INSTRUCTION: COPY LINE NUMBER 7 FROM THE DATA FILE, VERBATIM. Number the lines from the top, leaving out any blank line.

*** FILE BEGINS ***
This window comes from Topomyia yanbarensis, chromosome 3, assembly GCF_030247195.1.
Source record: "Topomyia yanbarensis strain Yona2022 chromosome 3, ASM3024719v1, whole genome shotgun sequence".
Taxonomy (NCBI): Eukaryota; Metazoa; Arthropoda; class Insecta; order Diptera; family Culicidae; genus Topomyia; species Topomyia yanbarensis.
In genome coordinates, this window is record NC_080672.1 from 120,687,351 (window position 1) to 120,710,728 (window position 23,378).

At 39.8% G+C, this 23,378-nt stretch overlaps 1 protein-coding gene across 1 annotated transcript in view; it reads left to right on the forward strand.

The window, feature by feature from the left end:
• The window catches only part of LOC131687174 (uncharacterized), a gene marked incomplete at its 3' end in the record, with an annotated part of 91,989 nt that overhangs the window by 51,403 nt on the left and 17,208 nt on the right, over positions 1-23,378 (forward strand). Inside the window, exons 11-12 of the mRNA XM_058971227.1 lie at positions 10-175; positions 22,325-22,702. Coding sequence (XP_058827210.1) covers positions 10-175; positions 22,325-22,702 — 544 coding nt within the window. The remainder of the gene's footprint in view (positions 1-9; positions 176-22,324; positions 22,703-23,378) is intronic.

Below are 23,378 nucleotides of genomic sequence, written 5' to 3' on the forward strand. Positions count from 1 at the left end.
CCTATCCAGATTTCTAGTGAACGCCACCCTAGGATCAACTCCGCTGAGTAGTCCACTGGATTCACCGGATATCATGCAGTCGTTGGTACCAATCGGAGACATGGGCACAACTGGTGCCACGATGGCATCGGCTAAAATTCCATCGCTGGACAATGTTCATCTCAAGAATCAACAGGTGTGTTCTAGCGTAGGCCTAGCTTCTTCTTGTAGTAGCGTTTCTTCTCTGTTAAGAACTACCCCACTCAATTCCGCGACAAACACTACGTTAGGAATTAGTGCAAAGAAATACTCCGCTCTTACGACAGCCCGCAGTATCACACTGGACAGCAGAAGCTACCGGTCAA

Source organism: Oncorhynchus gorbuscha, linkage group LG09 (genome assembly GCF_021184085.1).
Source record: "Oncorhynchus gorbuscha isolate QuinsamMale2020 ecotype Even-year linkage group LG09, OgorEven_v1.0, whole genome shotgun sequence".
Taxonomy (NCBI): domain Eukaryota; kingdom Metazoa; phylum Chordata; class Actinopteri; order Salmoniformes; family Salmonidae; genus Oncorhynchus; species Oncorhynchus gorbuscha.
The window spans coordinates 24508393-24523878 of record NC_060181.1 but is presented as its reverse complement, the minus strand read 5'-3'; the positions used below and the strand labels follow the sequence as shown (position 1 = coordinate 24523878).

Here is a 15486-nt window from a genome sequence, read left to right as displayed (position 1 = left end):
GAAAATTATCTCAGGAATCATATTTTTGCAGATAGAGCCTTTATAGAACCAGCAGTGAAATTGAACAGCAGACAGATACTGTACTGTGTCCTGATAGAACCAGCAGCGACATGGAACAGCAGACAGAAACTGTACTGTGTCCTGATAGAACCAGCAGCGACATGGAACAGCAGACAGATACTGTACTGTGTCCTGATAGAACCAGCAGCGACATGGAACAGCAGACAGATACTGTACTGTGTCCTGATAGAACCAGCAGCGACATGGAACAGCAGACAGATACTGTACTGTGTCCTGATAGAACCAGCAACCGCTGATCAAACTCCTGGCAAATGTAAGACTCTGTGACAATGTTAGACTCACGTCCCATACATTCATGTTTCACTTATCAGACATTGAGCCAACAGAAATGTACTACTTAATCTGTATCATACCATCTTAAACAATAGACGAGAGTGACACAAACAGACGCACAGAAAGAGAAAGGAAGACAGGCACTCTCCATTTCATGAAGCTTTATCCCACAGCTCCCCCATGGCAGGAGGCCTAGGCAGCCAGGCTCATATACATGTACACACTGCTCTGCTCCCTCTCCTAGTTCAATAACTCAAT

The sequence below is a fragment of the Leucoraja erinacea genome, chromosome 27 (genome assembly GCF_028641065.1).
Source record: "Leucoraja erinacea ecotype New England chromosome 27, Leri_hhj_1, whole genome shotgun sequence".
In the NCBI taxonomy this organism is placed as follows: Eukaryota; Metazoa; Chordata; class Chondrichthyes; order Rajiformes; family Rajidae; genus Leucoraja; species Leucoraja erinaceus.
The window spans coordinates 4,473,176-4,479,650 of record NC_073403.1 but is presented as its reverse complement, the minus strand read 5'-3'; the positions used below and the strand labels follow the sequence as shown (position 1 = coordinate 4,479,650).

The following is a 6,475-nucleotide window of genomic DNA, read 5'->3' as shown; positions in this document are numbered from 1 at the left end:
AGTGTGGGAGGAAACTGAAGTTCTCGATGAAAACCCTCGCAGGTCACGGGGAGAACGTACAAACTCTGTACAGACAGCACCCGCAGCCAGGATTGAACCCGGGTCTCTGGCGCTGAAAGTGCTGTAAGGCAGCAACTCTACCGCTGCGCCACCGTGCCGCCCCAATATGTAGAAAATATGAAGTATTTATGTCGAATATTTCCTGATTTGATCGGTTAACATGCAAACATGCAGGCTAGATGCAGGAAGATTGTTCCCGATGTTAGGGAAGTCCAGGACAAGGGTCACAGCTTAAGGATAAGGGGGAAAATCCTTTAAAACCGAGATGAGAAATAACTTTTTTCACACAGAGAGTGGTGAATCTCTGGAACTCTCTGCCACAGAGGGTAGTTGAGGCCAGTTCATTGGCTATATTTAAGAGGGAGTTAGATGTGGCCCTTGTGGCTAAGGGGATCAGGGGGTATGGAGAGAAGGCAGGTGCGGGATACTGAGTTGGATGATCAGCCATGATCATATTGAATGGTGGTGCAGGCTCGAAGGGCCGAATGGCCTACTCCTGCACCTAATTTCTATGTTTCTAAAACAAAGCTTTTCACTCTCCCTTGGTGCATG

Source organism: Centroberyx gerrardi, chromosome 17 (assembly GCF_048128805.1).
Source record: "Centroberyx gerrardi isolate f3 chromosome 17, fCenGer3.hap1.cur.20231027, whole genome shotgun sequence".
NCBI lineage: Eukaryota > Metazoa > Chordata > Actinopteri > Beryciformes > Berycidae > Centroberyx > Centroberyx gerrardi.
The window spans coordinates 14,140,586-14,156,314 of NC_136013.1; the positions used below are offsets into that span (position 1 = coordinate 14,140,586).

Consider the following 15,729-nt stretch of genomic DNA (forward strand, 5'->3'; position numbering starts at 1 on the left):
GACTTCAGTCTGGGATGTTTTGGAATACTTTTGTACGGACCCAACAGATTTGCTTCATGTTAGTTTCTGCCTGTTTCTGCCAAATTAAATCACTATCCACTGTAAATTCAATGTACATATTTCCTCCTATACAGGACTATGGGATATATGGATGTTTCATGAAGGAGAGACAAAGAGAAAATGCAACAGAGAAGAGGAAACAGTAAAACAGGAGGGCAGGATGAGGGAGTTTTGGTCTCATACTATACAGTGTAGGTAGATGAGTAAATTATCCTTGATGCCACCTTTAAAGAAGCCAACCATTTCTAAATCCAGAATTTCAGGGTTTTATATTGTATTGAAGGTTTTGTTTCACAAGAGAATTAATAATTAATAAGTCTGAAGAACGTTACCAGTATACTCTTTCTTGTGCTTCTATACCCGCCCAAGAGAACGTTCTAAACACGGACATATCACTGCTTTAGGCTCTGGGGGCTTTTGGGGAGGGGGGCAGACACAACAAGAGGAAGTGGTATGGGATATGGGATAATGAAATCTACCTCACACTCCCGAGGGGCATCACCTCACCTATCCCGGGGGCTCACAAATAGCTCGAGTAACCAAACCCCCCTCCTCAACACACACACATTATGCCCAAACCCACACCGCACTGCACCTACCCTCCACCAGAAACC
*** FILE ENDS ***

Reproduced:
• The window catches only part of LOC131687174 (uncharacterized), a gene marked incomplete at its 3' end in the record, with an annotated part of 91,989 nt that overhangs the window by 51,403 nt on the left and 17,208 nt on the right, over positions 1-23,378 (forward strand). Inside the window, exons 11-12 of the mRNA XM_058971227.1 lie at positions 10-175; positions 22,325-22,702. Coding sequence (XP_058827210.1) covers positions 10-175; positions 22,325-22,702 — 544 coding nt within the window. The remainder of the gene's footprint in view (positions 1-9; positions 176-22,324; positions 22,703-23,378) is intronic.